Create a festive porch this fall with pumpkins and gourds
With cooler weather comes the perfect excuse to transitioning the front porch from summer to fall. And what better way to do it than with pumpkins.
Nothing quite says fall or Halloween like pumpkins. Build a pretty mixed pumpkin covered porch accented by gourds or turn a standard orange pumpkin into a “mumkin.” Incorporate white pumpkins with boxwood lining the front steps or brighten up a dull porch with urns filled with miniature pumpkins and lights.
“Early decorating calls for mixed pumpkins and gourds,” said Lamont Orndorff, owner of Springtime Garden Center in Front Royal.
Even though mixed pumpkins are fairly new to the market, Orndorff said his customers are really enjoying how different they are. The Amish in Pennsylvania introduced Orndorff to mixed pumpkins and gourds a number of years ago.
“A mixed pumpkin is a traditional pumpkin that was cross-pollinated with either another pumpkin or a gourd,” he explained. “That’s why they sometimes look funny,” he added laughing. The funnier, the better. The texture creates a dimensional look, perfect for impressing those guests or tick-or-treaters who will be stopping by over the next few weeks.
Over the years, mixed pumpkins have dramatically changed because in developing them the Amish have gotten more scientific, Orndorff explained. Today they can be found in all shapes and sizes. Pure white to several stages of orange, Cinderellas, just a whole array of colors, Orndorff added.
Mixed pumpkins and gourds can be found at local garden centers or farmers’ markets. They’re even at the grocery stores.
“Every year we sell more and more of them,” he added.
Orndorff prides himself on his selection. “We don’t bring in all our pumpkins at once,” he explained. He receives loads two times a week, ensuring the quality and freshness. “You can tell by the stems.”
Vertical pumpkin displays at the front door make a big statement. “Stacking pumpkins has by far become the most popular fall decoration,” Orndorff said.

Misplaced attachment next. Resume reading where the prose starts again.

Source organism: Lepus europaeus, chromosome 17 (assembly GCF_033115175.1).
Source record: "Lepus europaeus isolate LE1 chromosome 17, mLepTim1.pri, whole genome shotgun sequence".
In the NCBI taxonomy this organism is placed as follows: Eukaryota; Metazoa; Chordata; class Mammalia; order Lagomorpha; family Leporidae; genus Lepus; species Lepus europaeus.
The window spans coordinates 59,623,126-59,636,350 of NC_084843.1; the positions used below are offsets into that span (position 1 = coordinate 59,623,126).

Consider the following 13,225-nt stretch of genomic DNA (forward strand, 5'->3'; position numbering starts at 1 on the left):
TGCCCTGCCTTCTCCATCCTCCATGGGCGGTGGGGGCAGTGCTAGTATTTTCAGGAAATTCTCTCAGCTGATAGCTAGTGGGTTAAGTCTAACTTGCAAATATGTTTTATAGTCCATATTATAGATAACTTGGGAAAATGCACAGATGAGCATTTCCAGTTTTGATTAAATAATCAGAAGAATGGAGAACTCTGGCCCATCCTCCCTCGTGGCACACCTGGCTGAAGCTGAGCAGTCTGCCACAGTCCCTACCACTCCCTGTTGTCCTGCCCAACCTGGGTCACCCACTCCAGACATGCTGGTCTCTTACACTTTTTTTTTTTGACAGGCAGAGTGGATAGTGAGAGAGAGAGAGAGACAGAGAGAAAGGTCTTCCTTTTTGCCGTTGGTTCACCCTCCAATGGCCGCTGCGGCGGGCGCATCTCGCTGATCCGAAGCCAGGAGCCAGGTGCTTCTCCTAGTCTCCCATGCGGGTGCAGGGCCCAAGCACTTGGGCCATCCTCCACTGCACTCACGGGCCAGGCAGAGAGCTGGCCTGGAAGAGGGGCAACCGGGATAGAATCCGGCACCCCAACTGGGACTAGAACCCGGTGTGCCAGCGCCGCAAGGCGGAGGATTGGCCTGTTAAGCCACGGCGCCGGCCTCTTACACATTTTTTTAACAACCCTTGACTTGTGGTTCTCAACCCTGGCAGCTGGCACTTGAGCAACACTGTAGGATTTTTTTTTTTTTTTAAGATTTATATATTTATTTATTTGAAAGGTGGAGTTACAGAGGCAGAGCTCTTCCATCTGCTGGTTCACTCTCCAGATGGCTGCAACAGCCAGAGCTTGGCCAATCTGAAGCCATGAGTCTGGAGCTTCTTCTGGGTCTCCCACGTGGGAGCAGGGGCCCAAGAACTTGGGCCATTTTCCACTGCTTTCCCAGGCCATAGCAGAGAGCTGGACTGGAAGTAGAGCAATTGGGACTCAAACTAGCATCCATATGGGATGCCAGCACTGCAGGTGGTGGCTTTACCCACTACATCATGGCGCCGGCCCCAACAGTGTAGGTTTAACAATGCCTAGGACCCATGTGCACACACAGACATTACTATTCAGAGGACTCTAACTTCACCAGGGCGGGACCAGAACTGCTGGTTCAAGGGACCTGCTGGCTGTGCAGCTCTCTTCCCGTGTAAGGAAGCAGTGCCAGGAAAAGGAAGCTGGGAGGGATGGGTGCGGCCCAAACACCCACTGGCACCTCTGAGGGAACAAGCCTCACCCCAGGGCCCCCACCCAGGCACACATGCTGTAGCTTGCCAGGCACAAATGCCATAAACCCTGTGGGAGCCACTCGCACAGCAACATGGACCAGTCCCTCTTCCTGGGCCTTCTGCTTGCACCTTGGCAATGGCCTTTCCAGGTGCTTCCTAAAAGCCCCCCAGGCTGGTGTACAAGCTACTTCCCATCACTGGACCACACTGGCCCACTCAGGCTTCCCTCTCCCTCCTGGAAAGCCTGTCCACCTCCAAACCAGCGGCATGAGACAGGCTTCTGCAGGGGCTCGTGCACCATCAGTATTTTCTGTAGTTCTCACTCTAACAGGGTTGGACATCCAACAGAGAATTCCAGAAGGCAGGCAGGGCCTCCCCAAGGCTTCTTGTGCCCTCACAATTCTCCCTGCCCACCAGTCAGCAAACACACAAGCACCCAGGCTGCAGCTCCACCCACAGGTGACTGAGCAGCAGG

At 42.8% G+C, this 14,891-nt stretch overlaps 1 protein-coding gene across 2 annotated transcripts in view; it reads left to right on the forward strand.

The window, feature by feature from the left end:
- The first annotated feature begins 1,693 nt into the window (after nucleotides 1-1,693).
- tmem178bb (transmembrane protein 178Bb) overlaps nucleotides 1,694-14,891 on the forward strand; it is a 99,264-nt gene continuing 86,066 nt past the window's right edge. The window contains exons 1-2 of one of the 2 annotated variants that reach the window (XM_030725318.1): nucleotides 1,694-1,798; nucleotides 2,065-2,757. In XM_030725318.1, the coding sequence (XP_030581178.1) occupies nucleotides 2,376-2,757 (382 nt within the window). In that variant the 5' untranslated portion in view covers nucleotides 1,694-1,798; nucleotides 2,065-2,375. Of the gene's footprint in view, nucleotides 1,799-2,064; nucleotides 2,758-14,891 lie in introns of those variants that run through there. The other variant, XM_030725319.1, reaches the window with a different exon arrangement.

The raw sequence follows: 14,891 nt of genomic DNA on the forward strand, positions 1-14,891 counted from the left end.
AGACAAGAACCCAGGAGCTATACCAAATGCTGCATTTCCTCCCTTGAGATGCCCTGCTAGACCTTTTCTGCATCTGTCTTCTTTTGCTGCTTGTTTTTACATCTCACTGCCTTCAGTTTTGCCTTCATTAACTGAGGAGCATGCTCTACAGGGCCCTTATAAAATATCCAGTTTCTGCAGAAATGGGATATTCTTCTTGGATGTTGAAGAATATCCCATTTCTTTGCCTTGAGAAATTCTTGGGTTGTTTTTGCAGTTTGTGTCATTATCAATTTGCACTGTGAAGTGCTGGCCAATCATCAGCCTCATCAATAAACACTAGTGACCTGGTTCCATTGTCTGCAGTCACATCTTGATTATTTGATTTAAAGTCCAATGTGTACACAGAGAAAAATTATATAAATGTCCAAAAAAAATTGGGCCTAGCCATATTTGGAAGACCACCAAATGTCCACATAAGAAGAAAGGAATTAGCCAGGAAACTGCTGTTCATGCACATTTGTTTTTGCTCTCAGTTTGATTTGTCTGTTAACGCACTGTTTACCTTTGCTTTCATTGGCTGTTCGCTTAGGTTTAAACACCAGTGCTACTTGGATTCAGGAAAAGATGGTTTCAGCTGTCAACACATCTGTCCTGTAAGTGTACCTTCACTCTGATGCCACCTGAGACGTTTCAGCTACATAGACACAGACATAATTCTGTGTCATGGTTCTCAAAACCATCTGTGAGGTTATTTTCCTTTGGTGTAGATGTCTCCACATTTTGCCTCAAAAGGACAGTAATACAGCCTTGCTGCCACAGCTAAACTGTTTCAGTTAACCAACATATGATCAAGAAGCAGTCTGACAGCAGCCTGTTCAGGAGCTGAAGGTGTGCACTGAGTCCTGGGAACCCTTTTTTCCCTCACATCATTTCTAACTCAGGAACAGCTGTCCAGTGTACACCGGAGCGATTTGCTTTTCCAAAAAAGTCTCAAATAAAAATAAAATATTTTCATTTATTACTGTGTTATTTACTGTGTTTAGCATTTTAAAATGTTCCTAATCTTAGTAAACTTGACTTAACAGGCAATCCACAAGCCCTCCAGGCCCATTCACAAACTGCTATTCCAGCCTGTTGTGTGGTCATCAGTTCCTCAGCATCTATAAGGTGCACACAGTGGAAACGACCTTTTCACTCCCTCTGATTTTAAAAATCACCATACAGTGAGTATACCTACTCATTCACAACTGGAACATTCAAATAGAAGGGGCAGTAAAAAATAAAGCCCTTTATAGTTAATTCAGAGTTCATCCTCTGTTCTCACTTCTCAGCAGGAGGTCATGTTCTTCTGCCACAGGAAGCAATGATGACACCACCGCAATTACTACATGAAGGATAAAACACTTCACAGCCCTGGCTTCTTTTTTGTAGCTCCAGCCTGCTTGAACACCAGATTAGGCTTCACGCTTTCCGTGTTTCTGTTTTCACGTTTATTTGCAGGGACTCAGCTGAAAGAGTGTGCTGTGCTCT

He suggests mixing in a traditional orange pumpkin along with two to three mixed pumpkins.
“Because everyone’s decorating style is different, we suggest two stacking scenarios to create the perfect pumpkin topiary.” First, if the steam can be easily broken off and the pumpkin is flat, Orndorff said they could easily be stacked with no security measure. Second, if odd shaped pumpkins are used, Orndorff suggests using rebar to secure the pumpkins to one another. Adding greenery, raffia or berries can make a traditional topiary a bit more festive.
Lana Farber Le Vine, of Strasburg, finds so many uses for pumpkins during the fall. “In my opinion pumpkins and gourds have so many uses other than just Halloween or making pie.”
Vine has a knack for decorating. “I love to decorate. My husband and friends tell me I have an eye for it,” she added.
Vine puts pumpkins everywhere. From a decorating sense pumpkins can be used as vases, table arrangements and even a punch bowl she explained. Adding curb appeal for fall is just one of the many uses for pumpkins and gourds.
“I use corn stalks, and hay bales along with an assortment of pumpkins and gourds,” Vine said. “I like decorating with them because it represents fall.” Her porch has a mixture of pumpkins and gourds, commingled with sunflowers and vintage finds. Vine likes adding texture to her displays, giving it more depth.
A DIY project for a pumpkin is creating it into a “mumkin,” Vine said. A “mumkin” is a hollowed pumpkin with a mum placed inside, still in its original pot. Lining them up on the steps welcomes fall. If cared for properly they can last until Thanksgiving.
Orndorff said popularity of mixed pumpkins is growing.
“People tend to do the same thing year after year. But when mixed pumpkins were introduced into the market, customers couldn’t get enough,” Orndorff said. “Our customers really love the variety and versatility they give.”
Pumpkin decorating can lead to a sophisticated autumn arrangement on the table or a ghoulish gourd display outdoors. Creating a fall front porch with a hint of Halloween fun is easy and inexpensive. Pumpkins at Springtime Garden range from $.99 to $45. “It’s really how creative they want to be,” he said.
“The best thing about pumpkins,” Orndorff said, “is whether the person is a DIY enthusiasts or a decorating newbie, there really is a look for everyone for this fall.”